Climate Ambition Must Not Be a Casualty of the War in Ukraine | Opinion

Climate action has rapidly fallen down the global agenda as new crises emerge and transfix policymakers and opinion shapers. From Russia's war on Ukraine and unprecedented inflation, to fears of a looming food crisis and COVID-19's unrelenting impacts—even hardened climate champions now wonder how to credibly continue to demand urgent actions that can deliver a just transition to a low carbon economy. But, while headlines and agendas change often and cascading crises are shocking, climate should not be on the back burner.

The climate crisis is permanent, rapidly escalating and affects every area of our economic and social lives. And, for that very reason, we should look at the current batch of global crises with a climate lens. It's clear that the Glasgow Climate Pact, today, is on life-support, and that, with the recent Stockholm 50 and UNFCCC Intersessional meetings failing to deliver on critical issues, something now has to give.

The G7 meeting in Germany offered a unique opportunity to the world's richest nations and preeminent big emitters, to renew trust on the greatest and most binding challenge of our time. But, again, leaders of the G7 failed to deliver. They issued a vague statement, promising "to work together to accelerate a clean and just transition towards climate neutrality, while ensuring energy security," but in fact, they chose the easy path by punting of climate resilience while prioritizing short-term concerns about rising oil prices at home. The outcome of this choice is clear: phase up (instead of the phase out/down) of fossil fuel; escalating emissions in the rich world, and precarity in vulnerable communities. In doing so they exhibit double standards and risk worsening the lives of those most vulnerable to climate risks and impacts and subjecting them to even harsher circumstances, with just months to go until COP27.

World leaders should not bury our heads in the sand over this issue. If we don't make a major impact now on global greenhouse gas emissions, we will never be able to make one at all.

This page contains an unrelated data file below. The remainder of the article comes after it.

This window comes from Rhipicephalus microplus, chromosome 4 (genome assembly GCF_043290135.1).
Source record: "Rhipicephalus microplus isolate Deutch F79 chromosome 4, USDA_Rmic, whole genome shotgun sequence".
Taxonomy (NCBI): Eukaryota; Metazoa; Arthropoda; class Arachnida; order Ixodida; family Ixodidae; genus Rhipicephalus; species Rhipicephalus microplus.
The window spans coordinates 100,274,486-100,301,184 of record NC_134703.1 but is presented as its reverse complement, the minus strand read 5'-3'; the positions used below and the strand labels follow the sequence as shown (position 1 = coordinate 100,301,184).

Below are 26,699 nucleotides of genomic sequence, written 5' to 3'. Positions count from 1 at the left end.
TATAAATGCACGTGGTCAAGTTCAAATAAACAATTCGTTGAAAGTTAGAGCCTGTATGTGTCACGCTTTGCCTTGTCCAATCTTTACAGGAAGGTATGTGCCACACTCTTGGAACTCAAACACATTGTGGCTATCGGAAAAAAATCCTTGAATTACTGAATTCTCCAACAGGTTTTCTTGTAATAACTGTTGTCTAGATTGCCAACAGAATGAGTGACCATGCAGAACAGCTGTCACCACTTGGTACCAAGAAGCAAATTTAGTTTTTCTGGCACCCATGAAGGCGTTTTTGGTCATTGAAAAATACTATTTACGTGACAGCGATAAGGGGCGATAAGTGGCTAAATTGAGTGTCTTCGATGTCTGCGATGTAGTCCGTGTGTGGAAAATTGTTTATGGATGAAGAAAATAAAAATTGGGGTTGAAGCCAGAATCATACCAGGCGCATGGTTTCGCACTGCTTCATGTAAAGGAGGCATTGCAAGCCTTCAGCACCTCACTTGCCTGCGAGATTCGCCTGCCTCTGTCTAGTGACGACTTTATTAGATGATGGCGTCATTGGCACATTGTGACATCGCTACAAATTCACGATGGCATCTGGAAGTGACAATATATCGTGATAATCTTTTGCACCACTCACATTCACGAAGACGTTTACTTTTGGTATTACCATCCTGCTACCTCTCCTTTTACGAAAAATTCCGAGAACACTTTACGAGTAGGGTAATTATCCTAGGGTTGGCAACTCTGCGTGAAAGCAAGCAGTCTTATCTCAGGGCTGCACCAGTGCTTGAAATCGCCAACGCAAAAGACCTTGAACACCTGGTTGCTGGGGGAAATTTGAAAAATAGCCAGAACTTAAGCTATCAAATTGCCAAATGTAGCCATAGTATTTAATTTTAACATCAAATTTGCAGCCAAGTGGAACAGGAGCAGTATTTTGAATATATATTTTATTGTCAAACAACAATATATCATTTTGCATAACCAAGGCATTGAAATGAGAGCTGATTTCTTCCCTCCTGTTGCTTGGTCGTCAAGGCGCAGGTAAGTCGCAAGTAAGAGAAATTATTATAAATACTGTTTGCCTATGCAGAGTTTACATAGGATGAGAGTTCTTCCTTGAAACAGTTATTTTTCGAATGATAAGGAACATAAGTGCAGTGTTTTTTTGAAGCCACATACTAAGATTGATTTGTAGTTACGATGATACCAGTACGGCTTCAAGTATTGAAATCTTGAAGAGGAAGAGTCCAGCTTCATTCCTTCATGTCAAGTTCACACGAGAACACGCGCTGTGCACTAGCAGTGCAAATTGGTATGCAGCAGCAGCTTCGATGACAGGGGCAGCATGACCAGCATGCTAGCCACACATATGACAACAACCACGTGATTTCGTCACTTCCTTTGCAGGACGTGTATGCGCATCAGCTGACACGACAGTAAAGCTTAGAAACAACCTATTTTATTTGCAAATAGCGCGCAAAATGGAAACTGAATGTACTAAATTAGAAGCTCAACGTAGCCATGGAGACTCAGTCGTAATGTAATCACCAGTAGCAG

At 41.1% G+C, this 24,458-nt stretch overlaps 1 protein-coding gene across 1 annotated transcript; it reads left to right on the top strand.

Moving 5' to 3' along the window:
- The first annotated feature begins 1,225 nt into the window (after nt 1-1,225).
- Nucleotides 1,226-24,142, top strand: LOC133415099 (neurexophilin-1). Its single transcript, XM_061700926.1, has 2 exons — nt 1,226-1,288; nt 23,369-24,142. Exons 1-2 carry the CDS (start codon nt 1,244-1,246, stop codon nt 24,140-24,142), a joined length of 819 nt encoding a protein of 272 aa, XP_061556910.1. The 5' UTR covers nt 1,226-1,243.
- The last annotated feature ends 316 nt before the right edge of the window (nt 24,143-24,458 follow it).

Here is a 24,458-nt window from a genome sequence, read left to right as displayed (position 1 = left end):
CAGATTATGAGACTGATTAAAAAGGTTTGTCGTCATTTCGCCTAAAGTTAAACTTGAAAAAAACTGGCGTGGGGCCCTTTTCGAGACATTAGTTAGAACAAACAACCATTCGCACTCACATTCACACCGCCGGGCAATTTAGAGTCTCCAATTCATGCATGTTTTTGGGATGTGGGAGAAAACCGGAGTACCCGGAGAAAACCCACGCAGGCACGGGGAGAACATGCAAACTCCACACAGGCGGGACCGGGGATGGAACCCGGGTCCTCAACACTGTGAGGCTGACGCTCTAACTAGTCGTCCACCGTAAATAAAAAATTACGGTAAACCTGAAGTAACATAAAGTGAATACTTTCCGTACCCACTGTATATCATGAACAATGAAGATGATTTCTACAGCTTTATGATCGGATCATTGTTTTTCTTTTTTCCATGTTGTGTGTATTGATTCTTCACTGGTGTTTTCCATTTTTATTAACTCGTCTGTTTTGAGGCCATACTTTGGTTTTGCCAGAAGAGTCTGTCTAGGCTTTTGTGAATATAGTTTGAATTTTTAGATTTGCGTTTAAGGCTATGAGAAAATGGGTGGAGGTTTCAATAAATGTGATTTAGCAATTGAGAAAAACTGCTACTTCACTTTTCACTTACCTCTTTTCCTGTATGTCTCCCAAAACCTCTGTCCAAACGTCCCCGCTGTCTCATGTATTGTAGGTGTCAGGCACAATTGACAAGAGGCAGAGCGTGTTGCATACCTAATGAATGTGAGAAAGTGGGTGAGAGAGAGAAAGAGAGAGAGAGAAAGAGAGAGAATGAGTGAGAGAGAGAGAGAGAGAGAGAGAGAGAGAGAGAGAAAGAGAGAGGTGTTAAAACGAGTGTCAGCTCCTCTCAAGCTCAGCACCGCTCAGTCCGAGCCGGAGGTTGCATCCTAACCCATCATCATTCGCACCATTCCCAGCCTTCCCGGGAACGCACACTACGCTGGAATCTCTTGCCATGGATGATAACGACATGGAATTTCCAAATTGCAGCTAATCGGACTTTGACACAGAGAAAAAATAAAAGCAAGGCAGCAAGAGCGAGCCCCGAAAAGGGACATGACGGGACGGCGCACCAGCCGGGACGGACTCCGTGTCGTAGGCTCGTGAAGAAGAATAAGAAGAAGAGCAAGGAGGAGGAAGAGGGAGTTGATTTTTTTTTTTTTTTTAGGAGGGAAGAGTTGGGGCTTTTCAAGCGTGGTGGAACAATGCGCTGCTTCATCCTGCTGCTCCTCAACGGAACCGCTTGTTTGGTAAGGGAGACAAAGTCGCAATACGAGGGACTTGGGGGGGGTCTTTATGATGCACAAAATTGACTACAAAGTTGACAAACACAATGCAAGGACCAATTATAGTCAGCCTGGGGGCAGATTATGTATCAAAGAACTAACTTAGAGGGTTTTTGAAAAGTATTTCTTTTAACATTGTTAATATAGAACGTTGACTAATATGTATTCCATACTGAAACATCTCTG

Millions of people, across the globe, are beginning to live with real and unprecedented climate-related impacts, while others are contemplating our uncertain futures.  The urgency outlined by the latest IPCC reports exemplified the need for immediate action. And, every day, in our news cycles, we are seeing how the climate crisis is compounding the lives of some of the world's most vulnerable communities. Many of these people lack the resilience, which we have in the Western world, and carry little responsibility for the current levels of climate change.

In April, when severe floods and landslides in South Africa led to the deaths of at least 443 people and the displacement of more than 40,000 more, international media failed to even mention the words "climate change" in their reporting. Such devastation is not purely isolated to far-flung countries, either. In Germany and Belgium, last year, flooding wreaked havoc, killing at least 180 people while entire towns were overwhelmed with water and train tracks were swept away. We will experience more of these disasters in the coming years, at an accelerated rate, and we are completely unprepared.

But what we actually see today is backsliding from many countries on commitments to reduce emissions, especially from those expected to lead the way. Some are outright lying about being on track with the 1.5 degree Celsius warming threshold, according to U.N. Secretary General António Guterres. Even the G7 finance package is too little, too late, as the sources of funding announced are not necessarily new. Such contradictory stances undermine trust and weakens progressive alliances between developed and developing countries.

Smoke billowing after shelling
This photograph taken on July 7, 2022, shows smoke billowing after shelling on the outskirts of the city of Sloviansk, amid the Russian invasion in Ukraine. MIGUEL MEDINA/AFP via Getty Images

We cannot cede ground and accept defeat. We need all hands-on deck. Every actor, sector, either public or private, needs to play their role and be held accountable. Strategic litigation and legal empowerment are underused tools that can help exert the necessary pressure for a race to the top rather than the popular zero sum "offsetting" game. We must step up our efforts to implement climate solutions for a greener economy—but this requires solidarity.

Global responses to Russia's attacks on Ukraine have shown us how powerful solidarity can look. According to the World Bank, we could see more than 200 million migrants because of climate change by 2050. Are we going to extend to them the same solidarity that is now rightly being shown to refugees from Ukraine? How can we credibly pursue and celebrate a transition that benefits all, if we do not account for the irreplaceable losses faced by those most vulnerable and least able to cope? A "Global Shield" is extraordinary sloganeering, but for it to deliver results, it will require resources that the rich world is yet to commit.

It's time for G7 leaders to return to the spirit of solidarity that led to the Paris climate agreement. It wasn't easy but was essential to unlock 200 national interests and sovereign priorities, to come to an agreement on how to combat climate change, for the greater good. It is not too late, they can do so again in the run up to COP27.

Yamide Dagnet is the director for Climate Justice at Open Society Foundations, the largest global private human rights funder, a former climate negotiator for the U.K. and EU and director on climate negotiations at the World Resources Institute.

The views expressed in this article are the writer's own.